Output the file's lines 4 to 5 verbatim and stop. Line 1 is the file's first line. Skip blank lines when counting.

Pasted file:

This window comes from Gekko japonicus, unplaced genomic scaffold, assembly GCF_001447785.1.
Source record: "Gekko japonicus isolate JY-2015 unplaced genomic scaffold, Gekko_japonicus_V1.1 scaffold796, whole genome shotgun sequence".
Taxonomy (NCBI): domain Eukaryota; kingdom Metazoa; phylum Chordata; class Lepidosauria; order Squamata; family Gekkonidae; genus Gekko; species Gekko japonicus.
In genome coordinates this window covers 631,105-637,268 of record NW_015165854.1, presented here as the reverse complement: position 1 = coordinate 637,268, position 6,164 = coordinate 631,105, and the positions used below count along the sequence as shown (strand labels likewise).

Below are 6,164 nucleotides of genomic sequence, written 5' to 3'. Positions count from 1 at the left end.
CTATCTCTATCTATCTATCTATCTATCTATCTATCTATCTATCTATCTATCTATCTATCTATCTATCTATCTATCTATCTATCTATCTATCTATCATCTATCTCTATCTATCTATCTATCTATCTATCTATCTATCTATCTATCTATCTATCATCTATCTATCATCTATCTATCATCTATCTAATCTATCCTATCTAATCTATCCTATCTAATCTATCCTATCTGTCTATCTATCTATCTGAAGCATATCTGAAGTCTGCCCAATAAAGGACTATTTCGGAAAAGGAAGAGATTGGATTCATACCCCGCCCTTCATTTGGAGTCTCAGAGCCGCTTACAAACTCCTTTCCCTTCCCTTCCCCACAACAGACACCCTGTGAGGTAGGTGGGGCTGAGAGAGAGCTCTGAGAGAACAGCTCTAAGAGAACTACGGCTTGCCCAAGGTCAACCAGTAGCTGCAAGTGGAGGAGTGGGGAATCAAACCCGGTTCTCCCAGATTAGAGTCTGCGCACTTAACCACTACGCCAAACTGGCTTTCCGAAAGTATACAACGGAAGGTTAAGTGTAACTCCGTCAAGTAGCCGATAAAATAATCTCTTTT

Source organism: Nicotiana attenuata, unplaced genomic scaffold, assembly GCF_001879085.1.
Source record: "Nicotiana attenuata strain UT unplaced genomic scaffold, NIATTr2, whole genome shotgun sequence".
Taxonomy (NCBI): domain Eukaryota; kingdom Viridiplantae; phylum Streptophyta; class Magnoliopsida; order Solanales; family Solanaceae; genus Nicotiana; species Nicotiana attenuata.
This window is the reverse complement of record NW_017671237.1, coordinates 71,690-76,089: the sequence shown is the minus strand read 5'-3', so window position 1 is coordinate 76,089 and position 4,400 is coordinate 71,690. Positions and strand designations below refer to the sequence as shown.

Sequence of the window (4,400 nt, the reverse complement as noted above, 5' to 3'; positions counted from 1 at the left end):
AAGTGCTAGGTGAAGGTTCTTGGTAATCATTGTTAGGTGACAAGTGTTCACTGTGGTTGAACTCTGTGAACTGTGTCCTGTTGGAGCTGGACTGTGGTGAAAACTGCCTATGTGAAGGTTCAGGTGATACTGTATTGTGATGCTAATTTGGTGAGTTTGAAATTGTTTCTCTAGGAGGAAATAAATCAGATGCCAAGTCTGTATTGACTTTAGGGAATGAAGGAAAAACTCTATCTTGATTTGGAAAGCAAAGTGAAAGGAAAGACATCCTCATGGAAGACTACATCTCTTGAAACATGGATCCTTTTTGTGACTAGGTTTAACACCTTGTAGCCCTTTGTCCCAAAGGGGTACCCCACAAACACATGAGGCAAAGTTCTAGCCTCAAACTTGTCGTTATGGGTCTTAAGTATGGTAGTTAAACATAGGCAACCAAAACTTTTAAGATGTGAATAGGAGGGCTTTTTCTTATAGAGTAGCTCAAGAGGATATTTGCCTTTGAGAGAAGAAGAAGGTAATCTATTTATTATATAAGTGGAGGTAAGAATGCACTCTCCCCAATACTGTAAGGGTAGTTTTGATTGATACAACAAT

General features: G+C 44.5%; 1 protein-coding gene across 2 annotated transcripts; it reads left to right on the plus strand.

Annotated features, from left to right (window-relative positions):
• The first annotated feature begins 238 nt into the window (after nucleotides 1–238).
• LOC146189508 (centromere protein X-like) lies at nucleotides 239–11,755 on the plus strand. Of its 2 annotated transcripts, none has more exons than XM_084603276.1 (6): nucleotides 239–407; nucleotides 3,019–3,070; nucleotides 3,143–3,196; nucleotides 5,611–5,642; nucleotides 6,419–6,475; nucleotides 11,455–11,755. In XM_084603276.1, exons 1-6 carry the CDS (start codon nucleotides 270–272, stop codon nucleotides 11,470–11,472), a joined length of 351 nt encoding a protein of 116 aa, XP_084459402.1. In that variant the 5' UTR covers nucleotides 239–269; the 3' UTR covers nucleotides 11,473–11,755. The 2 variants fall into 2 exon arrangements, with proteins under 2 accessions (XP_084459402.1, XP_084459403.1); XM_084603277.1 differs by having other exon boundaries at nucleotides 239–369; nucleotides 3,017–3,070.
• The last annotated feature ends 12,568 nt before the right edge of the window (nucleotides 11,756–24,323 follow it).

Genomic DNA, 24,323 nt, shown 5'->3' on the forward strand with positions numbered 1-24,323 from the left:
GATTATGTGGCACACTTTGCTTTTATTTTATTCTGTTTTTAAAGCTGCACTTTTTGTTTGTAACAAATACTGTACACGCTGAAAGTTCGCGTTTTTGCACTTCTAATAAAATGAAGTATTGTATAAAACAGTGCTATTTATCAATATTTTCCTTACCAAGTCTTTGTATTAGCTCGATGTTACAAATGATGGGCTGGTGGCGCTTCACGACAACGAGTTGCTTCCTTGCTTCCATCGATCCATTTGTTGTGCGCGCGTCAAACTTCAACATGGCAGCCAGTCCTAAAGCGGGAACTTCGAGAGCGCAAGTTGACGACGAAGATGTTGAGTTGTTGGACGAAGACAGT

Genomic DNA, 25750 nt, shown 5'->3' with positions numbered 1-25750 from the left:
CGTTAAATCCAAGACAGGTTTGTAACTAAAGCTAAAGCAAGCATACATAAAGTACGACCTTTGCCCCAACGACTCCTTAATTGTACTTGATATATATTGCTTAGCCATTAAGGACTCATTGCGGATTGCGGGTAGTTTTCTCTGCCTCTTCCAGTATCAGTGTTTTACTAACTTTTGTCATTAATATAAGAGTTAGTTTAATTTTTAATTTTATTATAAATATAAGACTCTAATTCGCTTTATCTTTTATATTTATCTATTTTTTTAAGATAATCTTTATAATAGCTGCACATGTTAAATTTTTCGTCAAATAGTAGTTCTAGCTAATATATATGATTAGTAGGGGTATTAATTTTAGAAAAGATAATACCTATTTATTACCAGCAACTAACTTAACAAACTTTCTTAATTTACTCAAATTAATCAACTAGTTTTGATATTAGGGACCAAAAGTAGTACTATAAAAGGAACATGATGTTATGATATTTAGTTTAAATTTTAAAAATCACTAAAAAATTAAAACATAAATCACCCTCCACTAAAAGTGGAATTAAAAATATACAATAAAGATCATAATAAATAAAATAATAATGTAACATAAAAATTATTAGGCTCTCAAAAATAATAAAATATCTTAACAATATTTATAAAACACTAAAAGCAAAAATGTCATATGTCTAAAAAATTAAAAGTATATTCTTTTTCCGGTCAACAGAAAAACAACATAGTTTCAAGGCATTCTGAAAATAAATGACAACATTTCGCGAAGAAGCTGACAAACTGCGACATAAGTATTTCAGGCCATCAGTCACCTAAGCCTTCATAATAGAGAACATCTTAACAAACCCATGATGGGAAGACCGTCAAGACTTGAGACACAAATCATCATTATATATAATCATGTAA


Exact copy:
In genome coordinates this window covers 631,105-637,268 of record NW_015165854.1, presented here as the reverse complement: position 1 = coordinate 637,268, position 6,164 = coordinate 631,105, and the positions used below count along the sequence as shown (strand labels likewise).

Below are 6,164 nucleotides of genomic sequence, written 5' to 3'. Positions count from 1 at the left end.